You may not know exactly where your leads and conversions are coming from, but you know they’re not from thin air.
Lead attribution modeling paints the picture of your customers’ journeys from humble leads to full-fledged conversions. What enticed them to take the plunge? How many times did they have to interact with your digital presence before that happened? Which of your marketing channels are providing the best return on your precious investment? Your leads’ paths to their buying decisions can tell you a whole lot about your campaigns, from what’s working to what isn’t.
It’s the job of your lead attribution software to provide the answers to all of the above. It will show you the data from your leads mapped out in an easily digestible form that gives you the insights you need to make the most of your marketing and advertising budgets and keep your campaigns running smoothly.
To take this further, let’s apply this to the marketing funnel The classic AIDA model of Awareness, Interest, Desire, and (hopefully) Action has existed for over a century and different mutations of this process exist to account for the many business models that have sprung up since.
The goal of any lead attribution software is to track the customer journey into eventually converting, and in doing so it puts the different phases in the spotlight. Since you see the various touch points your lead took along the way, you can deduce that their awareness was cemented on their first interaction, their interest grew and turned into desire over subsequent touches, and finally the action phase set in when they made their purchase.
Getting started with attribution modeling
To get things started with attribution software you use, you’ll need to decide a few things. These items are set based on your campaign’s specific goals and the information you want to learn about your leads.
- Choose an attribution model. This will determine how much credit is given to specific touchpoints in the customer journey.
- Set an attribution window. This is the period of time in which a touchpoint can be credited for an eventual conversion.
So which model should you choose? There’s quite a few of them, and they wouldn’t exist if specific situations didn’t call for them. You could use a simple model with a single touchpoint that gets 100% of the credit for a conversion, or go with multi-touch attribution and divide credit in various ways across multiple touchpoints.
That said, the last non-direct click model is emerging as a popular favorite for most general purposes – it gives all of the credit to the last traffic source your lead hit before they went to your site to convert.
Let’s focus on the “non-direct” part – it’s important because when you instead give credit to the last direct interaction, you’re essentially ignoring how the customer got there and just giving all the credit to your own site. You want to credit the journey, not the destination. You already know what the end goal is supposed to be.
Different models for different cases
Beyond that, specific contexts call for different attribution models.
- First touch: If you want to gauge brand awareness, this model will tell you what initially led to the lead’s interest.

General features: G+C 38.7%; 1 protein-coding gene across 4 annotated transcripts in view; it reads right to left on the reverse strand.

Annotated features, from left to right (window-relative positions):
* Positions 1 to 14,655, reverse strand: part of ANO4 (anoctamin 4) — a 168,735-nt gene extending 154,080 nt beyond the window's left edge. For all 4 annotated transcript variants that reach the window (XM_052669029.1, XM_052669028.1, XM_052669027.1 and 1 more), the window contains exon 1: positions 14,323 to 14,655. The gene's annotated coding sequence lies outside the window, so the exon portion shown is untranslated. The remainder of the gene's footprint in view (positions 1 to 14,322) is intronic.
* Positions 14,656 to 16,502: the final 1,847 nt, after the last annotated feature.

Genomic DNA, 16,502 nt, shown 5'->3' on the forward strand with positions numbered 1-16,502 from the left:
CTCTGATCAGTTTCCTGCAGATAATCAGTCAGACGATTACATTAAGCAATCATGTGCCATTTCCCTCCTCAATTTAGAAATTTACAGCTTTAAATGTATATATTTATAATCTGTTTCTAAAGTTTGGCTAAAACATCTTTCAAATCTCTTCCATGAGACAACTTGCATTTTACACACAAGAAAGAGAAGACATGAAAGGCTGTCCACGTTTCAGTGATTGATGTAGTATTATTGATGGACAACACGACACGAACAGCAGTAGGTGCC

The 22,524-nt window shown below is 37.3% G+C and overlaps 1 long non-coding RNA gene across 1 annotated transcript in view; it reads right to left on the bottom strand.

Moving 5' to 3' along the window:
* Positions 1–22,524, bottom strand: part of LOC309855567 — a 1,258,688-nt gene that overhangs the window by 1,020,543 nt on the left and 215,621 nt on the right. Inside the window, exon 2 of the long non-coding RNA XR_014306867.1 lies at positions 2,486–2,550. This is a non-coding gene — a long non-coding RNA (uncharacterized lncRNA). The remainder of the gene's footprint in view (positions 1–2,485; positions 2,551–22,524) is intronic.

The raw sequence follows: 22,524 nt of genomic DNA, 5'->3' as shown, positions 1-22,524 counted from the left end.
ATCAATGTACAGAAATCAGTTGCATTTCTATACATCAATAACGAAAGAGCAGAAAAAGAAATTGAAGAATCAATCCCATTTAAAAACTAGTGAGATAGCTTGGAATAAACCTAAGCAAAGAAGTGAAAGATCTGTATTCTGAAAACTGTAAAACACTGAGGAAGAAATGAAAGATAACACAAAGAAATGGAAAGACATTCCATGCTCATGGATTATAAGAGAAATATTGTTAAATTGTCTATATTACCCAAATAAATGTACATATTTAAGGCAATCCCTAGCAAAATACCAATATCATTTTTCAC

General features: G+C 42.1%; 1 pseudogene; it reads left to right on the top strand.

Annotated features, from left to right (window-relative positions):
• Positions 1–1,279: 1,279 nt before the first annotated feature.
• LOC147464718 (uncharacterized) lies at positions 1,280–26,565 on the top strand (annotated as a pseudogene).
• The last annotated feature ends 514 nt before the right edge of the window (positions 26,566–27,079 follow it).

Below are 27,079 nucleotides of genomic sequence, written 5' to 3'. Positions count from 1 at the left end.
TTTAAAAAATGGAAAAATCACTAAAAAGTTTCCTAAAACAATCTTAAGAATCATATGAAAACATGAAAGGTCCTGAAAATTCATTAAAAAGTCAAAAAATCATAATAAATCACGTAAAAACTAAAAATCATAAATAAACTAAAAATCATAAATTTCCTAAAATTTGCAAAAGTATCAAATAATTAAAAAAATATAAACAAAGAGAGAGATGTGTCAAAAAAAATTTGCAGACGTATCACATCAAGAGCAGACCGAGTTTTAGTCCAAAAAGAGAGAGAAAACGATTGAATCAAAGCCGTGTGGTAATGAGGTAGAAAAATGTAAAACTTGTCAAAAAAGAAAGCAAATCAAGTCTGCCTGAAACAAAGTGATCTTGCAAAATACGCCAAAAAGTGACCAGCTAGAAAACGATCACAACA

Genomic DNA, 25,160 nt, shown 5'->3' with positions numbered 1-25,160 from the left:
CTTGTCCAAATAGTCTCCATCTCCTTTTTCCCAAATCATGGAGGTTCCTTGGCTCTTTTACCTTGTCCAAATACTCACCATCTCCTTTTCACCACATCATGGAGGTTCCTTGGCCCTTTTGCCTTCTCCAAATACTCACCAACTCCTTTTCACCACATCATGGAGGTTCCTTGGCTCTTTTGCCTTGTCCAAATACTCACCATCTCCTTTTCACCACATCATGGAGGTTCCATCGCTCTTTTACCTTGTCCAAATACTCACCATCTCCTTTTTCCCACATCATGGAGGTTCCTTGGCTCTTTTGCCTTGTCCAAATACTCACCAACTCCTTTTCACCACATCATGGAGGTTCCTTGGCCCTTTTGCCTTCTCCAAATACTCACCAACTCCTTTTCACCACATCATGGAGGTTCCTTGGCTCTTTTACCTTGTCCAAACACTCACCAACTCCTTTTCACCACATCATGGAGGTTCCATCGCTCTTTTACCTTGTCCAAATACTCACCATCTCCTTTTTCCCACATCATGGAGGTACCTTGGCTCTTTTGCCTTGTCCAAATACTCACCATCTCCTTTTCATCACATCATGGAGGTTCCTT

- Time decay: If your campaign is time-sensitive, try the time decay model since it gives more credit across multiple channels but with emphasis on the interactions that are more recent to the conversion.
- U-shaped: This model will divide credit between first and last touches to ensure the initial source that created awareness and deciding factor are both credited.
- W-shaped: This model will cover first, last, and specific points in between to give you a better look into the overall journey.
And those are only the standard models! Just like how a tailored suit is going to fit you better, a customized marketing attribution model is created to your specifications. By taking your business’s unique priorities and goals into consideration, you can more accurately track the exact info you want to see about your leads.
Each business is unique and each ad campaign happens under different circumstances. Knowing the campaign’s goals (beyond simply generating revenue) and knowing your options will make your decision much easier.
What to look for in your lead attribution platform
There’s a lot of lead attribution software out there. Google Analytics is the most well-known, but there are plenty of other services with their own selling points. It can be overwhelming to figure out which product is the best for your marketing team. After all, in this case they’re being marketed to instead doing the marketing themselves, so certainly every option looks shiny and attractive on its surface. And of course, not all of this software is created equal.
Is the data that your software is collecting completely impartial? You’ll want to make sure there’s no bias introduced into the insights you’ll be receiving.
Does the software cover all of the channels you want info on? Some platforms cover fewer channels than others, and you want as comprehensive of a picture as possible.
When you combine any of those factors with a price point that works for your business, it’s clear that it may take some research to figure out which product is best for you, but going in being aware of your business’s needs will make the process much easier.
By keeping a close eye on the results your lead attribution shows you, you’ll be able to see which channels are generating the most bang for your buck. For all the talk about different models applying to different businesses, this is where you may start with one model and determine it’s giving improper credit to certain channels you don’t feel are as important, so you apply a different model and go from there.